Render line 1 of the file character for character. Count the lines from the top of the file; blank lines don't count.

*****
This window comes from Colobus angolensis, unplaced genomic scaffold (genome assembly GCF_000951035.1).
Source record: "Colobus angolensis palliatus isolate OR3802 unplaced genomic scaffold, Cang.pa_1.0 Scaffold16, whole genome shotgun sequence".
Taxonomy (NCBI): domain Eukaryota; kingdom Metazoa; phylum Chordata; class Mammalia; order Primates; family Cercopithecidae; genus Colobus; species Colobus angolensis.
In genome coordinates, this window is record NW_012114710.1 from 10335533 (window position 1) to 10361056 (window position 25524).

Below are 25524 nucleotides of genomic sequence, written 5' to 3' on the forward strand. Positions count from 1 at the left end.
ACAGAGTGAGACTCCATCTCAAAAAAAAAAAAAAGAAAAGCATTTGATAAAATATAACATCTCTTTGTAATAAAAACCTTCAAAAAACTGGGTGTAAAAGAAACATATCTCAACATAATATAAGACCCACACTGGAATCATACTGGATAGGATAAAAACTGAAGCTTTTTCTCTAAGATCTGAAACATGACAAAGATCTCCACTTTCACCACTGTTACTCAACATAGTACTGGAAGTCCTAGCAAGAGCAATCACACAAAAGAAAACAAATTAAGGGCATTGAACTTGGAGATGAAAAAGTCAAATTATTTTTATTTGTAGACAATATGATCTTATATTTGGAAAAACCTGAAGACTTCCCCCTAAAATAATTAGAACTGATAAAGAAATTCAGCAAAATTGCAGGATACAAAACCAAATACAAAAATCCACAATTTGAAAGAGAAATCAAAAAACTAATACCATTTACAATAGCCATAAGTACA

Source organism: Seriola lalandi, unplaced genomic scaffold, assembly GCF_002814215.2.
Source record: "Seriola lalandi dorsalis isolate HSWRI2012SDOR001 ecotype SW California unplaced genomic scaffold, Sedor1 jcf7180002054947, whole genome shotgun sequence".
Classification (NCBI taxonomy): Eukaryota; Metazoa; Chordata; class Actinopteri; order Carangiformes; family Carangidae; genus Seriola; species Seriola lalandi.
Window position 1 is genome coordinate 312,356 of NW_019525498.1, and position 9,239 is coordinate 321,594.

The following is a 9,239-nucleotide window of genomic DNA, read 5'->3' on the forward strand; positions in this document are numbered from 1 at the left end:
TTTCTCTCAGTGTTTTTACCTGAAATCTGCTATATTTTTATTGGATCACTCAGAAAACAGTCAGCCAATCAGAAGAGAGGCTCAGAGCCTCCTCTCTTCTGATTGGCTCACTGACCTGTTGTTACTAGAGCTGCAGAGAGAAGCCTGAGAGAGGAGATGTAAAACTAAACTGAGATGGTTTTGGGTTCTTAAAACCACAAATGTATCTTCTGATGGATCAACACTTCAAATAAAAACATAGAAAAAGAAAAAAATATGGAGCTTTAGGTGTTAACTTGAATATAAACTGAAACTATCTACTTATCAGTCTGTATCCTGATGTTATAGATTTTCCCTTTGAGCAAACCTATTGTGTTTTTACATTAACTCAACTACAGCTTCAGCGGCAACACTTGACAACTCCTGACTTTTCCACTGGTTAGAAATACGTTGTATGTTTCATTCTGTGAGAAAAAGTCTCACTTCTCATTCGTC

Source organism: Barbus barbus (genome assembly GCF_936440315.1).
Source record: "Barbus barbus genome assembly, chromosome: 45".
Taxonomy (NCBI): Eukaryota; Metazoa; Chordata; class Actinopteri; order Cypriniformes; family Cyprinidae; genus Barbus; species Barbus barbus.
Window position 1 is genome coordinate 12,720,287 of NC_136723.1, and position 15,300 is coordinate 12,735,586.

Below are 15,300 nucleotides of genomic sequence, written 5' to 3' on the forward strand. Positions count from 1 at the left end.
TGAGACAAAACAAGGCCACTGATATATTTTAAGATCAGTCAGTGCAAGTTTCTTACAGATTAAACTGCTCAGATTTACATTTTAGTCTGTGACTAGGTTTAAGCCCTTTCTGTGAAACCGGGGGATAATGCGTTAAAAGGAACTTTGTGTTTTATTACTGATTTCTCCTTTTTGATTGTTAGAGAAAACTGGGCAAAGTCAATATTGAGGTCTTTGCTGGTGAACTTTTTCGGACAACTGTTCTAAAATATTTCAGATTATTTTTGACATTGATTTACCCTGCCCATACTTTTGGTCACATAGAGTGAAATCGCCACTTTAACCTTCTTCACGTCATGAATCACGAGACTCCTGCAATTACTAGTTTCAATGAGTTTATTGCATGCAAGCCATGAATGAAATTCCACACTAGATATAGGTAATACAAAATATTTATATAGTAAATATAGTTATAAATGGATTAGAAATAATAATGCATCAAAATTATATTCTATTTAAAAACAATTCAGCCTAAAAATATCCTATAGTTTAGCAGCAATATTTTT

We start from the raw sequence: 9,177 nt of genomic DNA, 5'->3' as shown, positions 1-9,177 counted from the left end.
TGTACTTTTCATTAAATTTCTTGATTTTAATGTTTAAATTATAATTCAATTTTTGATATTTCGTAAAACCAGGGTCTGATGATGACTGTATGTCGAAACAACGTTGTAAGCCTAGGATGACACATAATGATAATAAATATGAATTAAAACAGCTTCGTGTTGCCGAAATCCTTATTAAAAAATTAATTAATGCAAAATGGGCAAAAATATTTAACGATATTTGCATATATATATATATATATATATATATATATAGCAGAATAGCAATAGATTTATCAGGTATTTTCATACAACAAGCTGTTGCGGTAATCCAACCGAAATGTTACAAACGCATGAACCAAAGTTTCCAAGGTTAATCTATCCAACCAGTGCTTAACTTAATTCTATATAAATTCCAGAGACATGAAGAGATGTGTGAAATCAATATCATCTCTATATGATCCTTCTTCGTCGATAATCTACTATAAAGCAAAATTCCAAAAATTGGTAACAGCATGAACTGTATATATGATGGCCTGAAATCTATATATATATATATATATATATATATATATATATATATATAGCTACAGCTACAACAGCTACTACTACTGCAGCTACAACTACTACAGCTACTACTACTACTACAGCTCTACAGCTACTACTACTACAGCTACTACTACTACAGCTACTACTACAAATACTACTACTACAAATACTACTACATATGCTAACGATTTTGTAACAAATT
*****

This window comes from Colobus angolensis, unplaced genomic scaffold (genome assembly GCF_000951035.1).